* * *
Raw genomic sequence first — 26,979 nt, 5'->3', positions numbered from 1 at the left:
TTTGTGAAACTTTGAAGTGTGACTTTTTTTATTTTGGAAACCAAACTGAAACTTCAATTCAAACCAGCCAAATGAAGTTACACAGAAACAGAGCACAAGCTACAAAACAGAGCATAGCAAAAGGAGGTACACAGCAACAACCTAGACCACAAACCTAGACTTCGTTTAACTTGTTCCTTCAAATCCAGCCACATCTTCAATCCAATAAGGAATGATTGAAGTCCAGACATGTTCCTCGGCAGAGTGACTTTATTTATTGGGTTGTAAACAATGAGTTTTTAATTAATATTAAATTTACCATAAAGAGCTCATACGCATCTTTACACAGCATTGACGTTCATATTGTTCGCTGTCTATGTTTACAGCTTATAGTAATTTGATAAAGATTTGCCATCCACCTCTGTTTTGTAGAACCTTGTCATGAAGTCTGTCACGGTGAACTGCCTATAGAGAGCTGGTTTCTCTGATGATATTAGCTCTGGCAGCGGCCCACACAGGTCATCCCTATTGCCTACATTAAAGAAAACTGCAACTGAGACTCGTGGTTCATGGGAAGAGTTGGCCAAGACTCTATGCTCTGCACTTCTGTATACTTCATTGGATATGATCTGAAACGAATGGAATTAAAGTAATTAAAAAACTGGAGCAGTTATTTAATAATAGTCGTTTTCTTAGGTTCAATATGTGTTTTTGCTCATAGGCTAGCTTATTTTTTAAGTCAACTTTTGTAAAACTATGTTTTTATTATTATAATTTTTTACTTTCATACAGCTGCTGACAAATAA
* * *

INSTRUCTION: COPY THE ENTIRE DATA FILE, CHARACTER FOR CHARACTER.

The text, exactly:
Raw genomic sequence first — 26,979 nt, 5'->3', positions numbered from 1 at the left:
TTTGTGAAACTTTGAAGTGTGACTTTTTTTATTTTGGAAACCAAACTGAAACTTCAATTCAAACCAGCCAAATGAAGTTACACAGAAACAGAGCACAAGCTACAAAACAGAGCATAGCAAAAGGAGGTACACAGCAACAACCTAGACCACAAACCTAGACTTCGTTTAACTTGTTCCTTCAAATCCAGCCACATCTTCAATCCAATAAGGAATGATTGAAGTCCAGACATGTTCCTCGGCAGAGTGACTTTATTTATTGGGTTGTAAACAATGAGTTTTTAATTAATATTAAATTTACCATAAAGAGCTCATACGCATCTTTACACAGCATTGACGTTCATATTGTTCGCTGTCTATGTTTACAGCTTATAGTAATTTGATAAAGATTTGCCATCCACCTCTGTTTTGTAGAACCTTGTCATGAAGTCTGTCACGGTGAACTGCCTATAGAGAGCTGGTTTCTCTGATGATATTAGCTCTGGCAGCGGCCCACACAGGTCATCCCTATTGCCTACATTAAAGAAAACTGCAACTGAGACTCGTGGTTCATGGGAAGAGTTGGCCAAGACTCTATGCTCTGCACTTCTGTATACTTCATTGGATATGATCTGAAACGAATGGAATTAAAGTAATTAAAAAACTGGAGCAGTTATTTAATAATAGTCGTTTTCTTAGGTTCAATATGTGTTTTTGCTCATAGGCTAGCTTATTTTTTAAGTCAACTTTTGTAAAACTATGTTTTTATTATTATAATTTTTTACTTTCATACAGCTGCTGACAAATAA